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Meatpackers skeptical of broader disclosure of cattle prices and purchases

“If any unfair practices are detected, we will take quick enforcement action,” said Agriculture Secretary Sonny Perdue.

Noting complaints about dwindling competition, the USDA listed several ways to improve price transparency in the cattle market on Wednesday and offered to assist stakeholders and policymakers in exploring options to assure fair prices and level the playing field between producers and processors. The meatpacking industry warned against sweeping changes in the name of market transparency that it said would disrupt the intertwined cattle feeding and beef processing system.

The USDA spelled out possible changes in cattle marketing in the final four pages of a report on two catastrophic events that led to record-setting divergences between cattle prices at the stockyard and beef prices in the supermarket. The Agricultural Marketing Service (AMS) report said an August 2019 fire at a large Kansas slaughter plant and the coronavirus pandemic this spring were the likely causes of the dramatic spread in prices. An investigation into allegations of anti-competitive practices in the meatpacking industry continues, said the USDA.

“If any unfair practices are detected, we will take quick enforcement action,” said Agriculture Secretary Sonny Perdue.

Senate Finance chairman Chuck Grassley of Iowa called on Congress “to fix this marketplace” after “years of rampant consolidation has led to unfair access for producers and (an) easily disrupted meat supply for consumers.” Grassley is sponsor of a bill to require packers, as a weekly average, to buy at least half of their slaughter cattle on the cash market.

Four companies account for more than 80% of U.S. cattle slaughter. Grassley and other critics say too few cattle are sold on the open market for independent producers to be sure of getting a fair price for their animals. For years, a growing share of cattle have been sold under contracts or through price formulas that reward producers who meet criteria set by the packers. Some small farmers and ranchers say they are given short shrift because packers prefer to deal with large feedlots.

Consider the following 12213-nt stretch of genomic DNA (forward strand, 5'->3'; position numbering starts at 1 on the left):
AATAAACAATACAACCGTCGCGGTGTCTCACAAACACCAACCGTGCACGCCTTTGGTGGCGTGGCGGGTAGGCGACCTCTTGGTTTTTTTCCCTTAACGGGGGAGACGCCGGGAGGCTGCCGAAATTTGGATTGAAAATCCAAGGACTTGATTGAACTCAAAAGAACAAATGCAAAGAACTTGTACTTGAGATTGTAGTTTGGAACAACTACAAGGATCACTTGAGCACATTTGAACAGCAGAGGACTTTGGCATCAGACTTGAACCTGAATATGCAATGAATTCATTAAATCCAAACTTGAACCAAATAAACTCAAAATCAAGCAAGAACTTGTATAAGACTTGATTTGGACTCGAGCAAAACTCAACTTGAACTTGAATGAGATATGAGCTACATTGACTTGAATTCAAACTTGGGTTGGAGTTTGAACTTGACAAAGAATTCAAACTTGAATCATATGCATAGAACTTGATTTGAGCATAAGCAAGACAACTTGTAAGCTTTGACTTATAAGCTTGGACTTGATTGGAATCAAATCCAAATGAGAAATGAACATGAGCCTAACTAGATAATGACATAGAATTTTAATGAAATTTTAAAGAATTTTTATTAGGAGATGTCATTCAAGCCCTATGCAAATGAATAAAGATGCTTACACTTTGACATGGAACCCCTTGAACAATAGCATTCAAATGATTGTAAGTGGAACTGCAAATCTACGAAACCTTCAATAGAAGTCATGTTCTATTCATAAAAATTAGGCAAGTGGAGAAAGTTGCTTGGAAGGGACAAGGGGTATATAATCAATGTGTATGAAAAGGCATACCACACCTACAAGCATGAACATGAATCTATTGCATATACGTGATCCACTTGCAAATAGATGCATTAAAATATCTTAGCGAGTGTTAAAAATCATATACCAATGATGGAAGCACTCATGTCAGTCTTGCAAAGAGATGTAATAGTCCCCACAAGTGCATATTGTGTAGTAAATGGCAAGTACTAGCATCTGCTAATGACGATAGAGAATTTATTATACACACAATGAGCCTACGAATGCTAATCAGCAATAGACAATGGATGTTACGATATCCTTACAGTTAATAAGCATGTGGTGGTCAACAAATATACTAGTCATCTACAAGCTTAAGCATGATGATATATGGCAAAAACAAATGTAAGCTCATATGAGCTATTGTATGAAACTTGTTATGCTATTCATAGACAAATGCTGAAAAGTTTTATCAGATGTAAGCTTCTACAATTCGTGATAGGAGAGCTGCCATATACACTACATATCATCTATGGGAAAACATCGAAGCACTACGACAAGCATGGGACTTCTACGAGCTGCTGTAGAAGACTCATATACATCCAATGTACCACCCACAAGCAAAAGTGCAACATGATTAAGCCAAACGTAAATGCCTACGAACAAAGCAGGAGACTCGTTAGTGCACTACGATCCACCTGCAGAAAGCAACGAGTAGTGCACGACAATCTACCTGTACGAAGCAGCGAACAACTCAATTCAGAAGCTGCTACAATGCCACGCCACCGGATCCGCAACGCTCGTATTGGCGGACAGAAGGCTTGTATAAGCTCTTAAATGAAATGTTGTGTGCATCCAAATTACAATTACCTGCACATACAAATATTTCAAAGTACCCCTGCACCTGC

“In its analysis of the effects of the fire and the pandemic, USDA found no wrongdoing and confirms the disruption in the beef markets was due to devastating and unprecedented events,” said Julie Anna Potts, chief executive of the North American Meat Institute (NAMI), a trade group for processors. “It is difficult to see how the USDA’s recommended legislative proposals would have changed the outcome of the fire or the pandemic.”

Analyst Dave Juday, in a report cited by NAMI, said a requirement that packers buy some of their cattle on the cash market would amount to “regulating how packers procure cattle and how producers and feeders market cattle.”

Complaints about large swings in cattle prices are part of “a larger discussion … about a highly concentrated meatpacking sector,” said the USDA. “At the core of many of these discussions is the desire by many market participants for improved price discovery, reinvigorated competition, and a more transparent relationship between the prices for live cattle and the resulting products.”

The USDA already issues reports on sale prices at stockyards. In some instances, prices are kept confidential because there is only one bidder, whose identity would be easily known. Among the ways to improve price reporting, said the USDA, would be to change the composition of a reporting region. “However, there has not been industry consensus on such a recommendation to date.”

Other options, said the report, would be to encourage quicker use in the marketplace of USDA estimates of daily and weekly slaughter, or to require packers to list how many cattle are scheduled for delivery in the next 14 days — an indication of how much of a plant’s slaughter capacity is already taken. If cash-market purchases are mandated, packers could be given a specified number of days to make up for shortfalls, said the AMS. Other possibilities include use by farmers and ranchers of risk management tools such as futures contracts or insurance policies. Or the government could assist in establishing custom-butchering plants and direct sales to consumers. Smaller producers might benefit from creating cooperatives so they have the volume to command higher prices.

The National Cattlemen’s Beef Association said that market dynamics “remained a central topic of conversation for NCBA, our state affiliates, and cattle producers throughout the country,” and that “we are collectively still awaiting the results of the Department of Justice’s ongoing investigation into these issues.”

“There’s little doubt that something is wrong when consumers are paying higher prices for meat and at the same time America’s farmers and ranchers are being paid less,” said the American Farm Bureau Federation. Referring to the Justice Department investigation, the group added, “It’s important to note the scrutiny of the markets is not concluded.”

Produced with FERN, non-profit reporting on food, agriculture, and environmental health.
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